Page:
In this podcast, we're going to outline what a health plan should really consider and what they should be looking for relative to their payment integrity programs, whether those be service providers or software vendors. We at Cotiviti look at the total value of a program and that goes beyond just a financial return or a savings number. It really has to do with all of the dimensions of value that a software vendor or a service provider can bring to the table. So beyond medical cost savings, whether that's innovation, whether that is consultative partnership, those elements that go beyond savings is very important part of an overall program and is something that needs to be considered. So price is only part of the story when it comes to ROI or a business case. The true measure there is often less tangible and the value that comes from service models tend to offer more benefits and relieve the administrative burden on our clients.

So we want to talk about dimensions of value and clearly in any payment integrity program, we need to get to the point where we're focused on error prevention, waste and abuse being the top in that. But in what the industry calls second pass editing, there are several more dimensions of value to be considered. So in the prospective space, one of the dimensions of value that we tend to offer for our client is taking the burden off of the clients' relative to understanding the market palatability of particular edits. We take off the burden of setting those edits up in a system. We take the burden of being able to look cross market in looking across data. We provide flexibility and agility.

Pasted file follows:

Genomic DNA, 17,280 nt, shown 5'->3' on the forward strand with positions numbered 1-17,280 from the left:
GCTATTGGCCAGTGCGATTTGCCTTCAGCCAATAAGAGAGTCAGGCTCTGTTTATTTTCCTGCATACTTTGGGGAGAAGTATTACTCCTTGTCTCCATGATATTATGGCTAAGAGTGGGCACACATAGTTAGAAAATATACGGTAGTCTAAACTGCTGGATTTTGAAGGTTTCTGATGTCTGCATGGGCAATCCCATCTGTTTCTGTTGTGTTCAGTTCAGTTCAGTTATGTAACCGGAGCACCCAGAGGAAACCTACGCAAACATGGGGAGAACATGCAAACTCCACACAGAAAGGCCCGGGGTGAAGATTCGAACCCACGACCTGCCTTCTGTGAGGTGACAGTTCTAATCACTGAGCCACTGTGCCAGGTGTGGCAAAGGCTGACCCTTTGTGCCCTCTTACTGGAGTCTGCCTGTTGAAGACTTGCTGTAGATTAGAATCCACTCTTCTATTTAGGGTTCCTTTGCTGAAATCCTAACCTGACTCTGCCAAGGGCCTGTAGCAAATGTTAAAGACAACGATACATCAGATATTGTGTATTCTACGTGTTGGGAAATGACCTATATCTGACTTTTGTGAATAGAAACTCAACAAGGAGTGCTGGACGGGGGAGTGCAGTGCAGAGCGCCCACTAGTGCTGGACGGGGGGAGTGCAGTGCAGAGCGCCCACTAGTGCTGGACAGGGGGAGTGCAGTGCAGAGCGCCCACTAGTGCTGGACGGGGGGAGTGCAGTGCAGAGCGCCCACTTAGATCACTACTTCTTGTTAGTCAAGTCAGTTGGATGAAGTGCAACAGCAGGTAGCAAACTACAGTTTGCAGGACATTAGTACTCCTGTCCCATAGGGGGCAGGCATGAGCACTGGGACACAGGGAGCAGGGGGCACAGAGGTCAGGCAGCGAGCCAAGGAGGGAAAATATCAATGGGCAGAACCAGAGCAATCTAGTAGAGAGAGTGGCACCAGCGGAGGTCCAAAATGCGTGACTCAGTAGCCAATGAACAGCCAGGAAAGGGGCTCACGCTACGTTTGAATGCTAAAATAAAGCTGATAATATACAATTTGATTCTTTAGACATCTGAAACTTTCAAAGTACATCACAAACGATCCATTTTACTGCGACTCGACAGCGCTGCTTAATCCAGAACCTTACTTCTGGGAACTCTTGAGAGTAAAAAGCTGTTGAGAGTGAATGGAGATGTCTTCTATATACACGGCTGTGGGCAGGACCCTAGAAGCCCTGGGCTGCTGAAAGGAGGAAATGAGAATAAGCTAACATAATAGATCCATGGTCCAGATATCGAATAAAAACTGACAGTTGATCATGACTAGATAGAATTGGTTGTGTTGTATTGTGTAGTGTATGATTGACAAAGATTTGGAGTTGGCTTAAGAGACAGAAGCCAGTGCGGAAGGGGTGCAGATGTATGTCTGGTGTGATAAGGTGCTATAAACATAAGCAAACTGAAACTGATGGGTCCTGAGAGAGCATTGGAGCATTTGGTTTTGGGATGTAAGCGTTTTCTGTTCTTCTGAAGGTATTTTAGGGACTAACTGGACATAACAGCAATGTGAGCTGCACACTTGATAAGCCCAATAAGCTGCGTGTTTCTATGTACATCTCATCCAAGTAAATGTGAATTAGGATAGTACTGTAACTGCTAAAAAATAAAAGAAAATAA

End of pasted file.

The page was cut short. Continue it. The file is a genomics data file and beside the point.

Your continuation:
Amy, in your business area of DRG clinical reviews or clinical chart validation, how can health plans access extra dimensions of value beyond the medical cost savings that you provide?